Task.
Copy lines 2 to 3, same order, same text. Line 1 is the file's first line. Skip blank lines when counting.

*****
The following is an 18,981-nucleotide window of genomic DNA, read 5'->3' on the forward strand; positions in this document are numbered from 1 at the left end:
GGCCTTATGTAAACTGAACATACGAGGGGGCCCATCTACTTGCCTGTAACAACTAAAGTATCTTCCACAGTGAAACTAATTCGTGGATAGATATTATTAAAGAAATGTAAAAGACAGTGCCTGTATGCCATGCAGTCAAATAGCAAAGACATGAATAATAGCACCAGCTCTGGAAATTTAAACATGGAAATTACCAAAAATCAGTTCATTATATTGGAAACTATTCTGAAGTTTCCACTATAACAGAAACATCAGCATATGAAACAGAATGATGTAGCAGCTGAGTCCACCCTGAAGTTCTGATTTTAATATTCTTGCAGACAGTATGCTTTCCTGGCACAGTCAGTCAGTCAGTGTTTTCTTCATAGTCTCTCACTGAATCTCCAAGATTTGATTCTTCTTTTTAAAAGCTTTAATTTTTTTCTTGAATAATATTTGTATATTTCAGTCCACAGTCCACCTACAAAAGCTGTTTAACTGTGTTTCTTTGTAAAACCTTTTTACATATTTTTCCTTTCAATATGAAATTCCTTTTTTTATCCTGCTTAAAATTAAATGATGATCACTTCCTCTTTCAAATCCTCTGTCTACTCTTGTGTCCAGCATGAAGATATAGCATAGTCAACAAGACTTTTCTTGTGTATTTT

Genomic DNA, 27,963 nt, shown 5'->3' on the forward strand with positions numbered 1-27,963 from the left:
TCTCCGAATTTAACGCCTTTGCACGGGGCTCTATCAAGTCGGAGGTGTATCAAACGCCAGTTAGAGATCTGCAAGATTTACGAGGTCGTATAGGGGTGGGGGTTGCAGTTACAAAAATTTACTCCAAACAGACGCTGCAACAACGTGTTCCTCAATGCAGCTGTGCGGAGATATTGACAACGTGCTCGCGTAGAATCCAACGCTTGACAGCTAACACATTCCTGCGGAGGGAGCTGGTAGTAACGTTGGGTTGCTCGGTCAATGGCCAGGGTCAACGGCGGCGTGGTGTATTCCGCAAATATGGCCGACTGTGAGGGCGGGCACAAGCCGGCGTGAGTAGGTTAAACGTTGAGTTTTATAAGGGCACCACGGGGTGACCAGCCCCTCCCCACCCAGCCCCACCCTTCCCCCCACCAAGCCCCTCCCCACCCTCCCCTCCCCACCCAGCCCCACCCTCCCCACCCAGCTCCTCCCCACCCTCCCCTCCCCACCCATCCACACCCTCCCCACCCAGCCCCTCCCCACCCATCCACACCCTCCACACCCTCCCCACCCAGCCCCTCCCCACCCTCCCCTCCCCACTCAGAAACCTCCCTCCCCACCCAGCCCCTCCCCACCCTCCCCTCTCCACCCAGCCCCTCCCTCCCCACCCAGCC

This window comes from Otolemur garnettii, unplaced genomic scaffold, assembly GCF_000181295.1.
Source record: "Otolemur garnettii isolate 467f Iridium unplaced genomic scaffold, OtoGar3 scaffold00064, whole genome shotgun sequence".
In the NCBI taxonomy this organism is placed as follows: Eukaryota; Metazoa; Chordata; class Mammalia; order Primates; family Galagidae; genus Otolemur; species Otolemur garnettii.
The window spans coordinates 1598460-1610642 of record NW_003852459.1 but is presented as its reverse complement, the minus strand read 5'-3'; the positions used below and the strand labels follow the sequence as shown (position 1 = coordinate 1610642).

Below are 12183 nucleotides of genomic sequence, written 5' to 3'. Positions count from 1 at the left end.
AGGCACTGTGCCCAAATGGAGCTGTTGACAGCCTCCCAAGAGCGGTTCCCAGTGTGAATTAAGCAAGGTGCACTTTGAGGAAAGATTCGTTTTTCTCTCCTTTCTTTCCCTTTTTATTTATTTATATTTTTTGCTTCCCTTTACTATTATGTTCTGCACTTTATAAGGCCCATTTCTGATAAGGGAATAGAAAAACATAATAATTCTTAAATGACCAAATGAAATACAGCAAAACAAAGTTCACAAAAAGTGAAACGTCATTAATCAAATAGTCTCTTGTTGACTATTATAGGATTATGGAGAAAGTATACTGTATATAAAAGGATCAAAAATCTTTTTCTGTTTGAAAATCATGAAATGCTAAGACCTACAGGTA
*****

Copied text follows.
GGCCTTATGTAAACTGAACATACGAGGGGGCCCATCTACTTGCCTGTAACAACTAAAGTATCTTCCACAGTGAAACTAATTCGTGGATAGATATTATTAAAGAAATGTAAAAGACAGTGCCTGTATGCCATGCAGTCAAATAGCAAAGACATGAATAATAGCACCAGCTCTGGAAATTTAAACATGGAAATTACCAAAAATCAGTTCATTATATTGGAAACTATTCTGAAGTTTCCACTATAACAGAAACATCAGCATATGAAACAGAATGATGTAGCAGCTGAGTCCACCCTGAAGTTCTGATTTTAATATTCTTGCAGACAGTATGCTTTCCTGGCACAGTCAGTCAGTCAGTGTTTTCTTCATAGTCTCTCACTGAATCTCCAAGATTTGATTCTTCTTTTTAAAAGCTTTAATTTTTTTCTTGAATAATATTTGTATATTTCAGTCCACAGTCCACCTACAAAAGCTGTTTAACTGTGTTTCTTTGTAAAACCTTTTTACATATTTTTCCTTTCAATATGAAATTCCTTTTTTTATCCTGCTTAAAATTAAATGATGATCACTTCCTCTTTCAAATCCTCTGTCTACTCTTGTGTCCAGCATGAAGATATAGCATAGTCAACAAGACTTTTCTTGTGTATTTT

Genomic DNA, 27,963 nt, shown 5'->3' on the forward strand with positions numbered 1-27,963 from the left: